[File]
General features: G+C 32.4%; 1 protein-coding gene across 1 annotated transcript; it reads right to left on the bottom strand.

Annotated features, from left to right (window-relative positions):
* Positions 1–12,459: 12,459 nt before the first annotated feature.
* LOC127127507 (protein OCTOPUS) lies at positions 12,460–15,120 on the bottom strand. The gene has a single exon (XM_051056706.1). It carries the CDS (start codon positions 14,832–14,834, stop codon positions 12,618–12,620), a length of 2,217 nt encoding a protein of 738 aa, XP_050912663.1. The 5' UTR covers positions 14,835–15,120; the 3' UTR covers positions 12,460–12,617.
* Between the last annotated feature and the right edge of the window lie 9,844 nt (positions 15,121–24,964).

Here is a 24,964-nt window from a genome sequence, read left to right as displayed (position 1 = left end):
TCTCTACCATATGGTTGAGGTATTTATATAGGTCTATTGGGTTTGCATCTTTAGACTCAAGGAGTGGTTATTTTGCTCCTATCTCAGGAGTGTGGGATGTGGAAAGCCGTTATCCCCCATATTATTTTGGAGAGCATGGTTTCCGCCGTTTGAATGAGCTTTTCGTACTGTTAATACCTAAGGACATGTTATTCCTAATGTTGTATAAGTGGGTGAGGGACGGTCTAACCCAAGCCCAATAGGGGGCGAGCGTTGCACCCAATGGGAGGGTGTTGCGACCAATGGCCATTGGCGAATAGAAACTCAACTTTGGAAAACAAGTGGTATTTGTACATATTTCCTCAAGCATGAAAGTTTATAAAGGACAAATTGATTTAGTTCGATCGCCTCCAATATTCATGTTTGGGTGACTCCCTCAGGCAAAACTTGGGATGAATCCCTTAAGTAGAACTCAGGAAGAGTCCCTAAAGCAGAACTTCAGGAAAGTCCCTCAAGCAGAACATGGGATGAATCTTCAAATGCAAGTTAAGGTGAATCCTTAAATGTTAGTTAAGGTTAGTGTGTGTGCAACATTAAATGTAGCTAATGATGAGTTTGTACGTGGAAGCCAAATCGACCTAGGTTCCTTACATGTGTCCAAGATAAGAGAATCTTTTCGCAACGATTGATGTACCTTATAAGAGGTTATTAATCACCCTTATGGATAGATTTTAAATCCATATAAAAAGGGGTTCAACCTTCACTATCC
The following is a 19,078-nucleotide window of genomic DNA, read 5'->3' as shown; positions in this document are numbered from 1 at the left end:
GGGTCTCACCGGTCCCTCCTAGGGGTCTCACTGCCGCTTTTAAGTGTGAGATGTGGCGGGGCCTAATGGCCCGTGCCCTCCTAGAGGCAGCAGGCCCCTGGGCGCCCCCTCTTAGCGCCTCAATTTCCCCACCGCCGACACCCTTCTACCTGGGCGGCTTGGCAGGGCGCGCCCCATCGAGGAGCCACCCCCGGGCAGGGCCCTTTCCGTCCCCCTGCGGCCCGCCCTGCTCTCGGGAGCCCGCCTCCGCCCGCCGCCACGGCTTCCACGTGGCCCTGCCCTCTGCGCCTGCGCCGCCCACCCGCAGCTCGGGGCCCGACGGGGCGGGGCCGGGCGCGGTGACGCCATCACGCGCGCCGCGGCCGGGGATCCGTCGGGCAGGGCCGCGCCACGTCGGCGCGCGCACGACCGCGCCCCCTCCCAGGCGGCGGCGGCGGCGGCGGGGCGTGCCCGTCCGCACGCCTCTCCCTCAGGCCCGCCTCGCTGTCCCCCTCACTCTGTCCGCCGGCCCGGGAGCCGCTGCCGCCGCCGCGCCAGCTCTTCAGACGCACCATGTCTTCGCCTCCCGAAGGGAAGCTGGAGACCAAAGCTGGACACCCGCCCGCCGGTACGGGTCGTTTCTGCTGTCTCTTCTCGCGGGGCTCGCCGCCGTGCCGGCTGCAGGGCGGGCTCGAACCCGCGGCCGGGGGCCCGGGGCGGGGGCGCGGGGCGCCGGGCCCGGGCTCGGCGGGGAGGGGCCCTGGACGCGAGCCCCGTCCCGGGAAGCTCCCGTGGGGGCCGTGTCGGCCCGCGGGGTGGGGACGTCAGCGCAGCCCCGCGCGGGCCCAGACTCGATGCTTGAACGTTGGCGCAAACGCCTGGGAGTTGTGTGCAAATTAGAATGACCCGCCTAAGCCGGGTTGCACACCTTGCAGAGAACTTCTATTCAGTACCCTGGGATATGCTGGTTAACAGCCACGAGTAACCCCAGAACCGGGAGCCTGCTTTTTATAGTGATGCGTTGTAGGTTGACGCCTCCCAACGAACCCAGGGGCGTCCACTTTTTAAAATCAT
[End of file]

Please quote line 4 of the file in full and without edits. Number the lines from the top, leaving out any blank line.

* LOC127127507 (protein OCTOPUS) lies at positions 12,460–15,120 on the bottom strand. The gene has a single exon (XM_051056706.1). It carries the CDS (start codon positions 14,832–14,834, stop codon positions 12,618–12,620), a length of 2,217 nt encoding a protein of 738 aa, XP_050912663.1. The 5' UTR covers positions 14,835–15,120; the 3' UTR covers positions 12,460–12,617.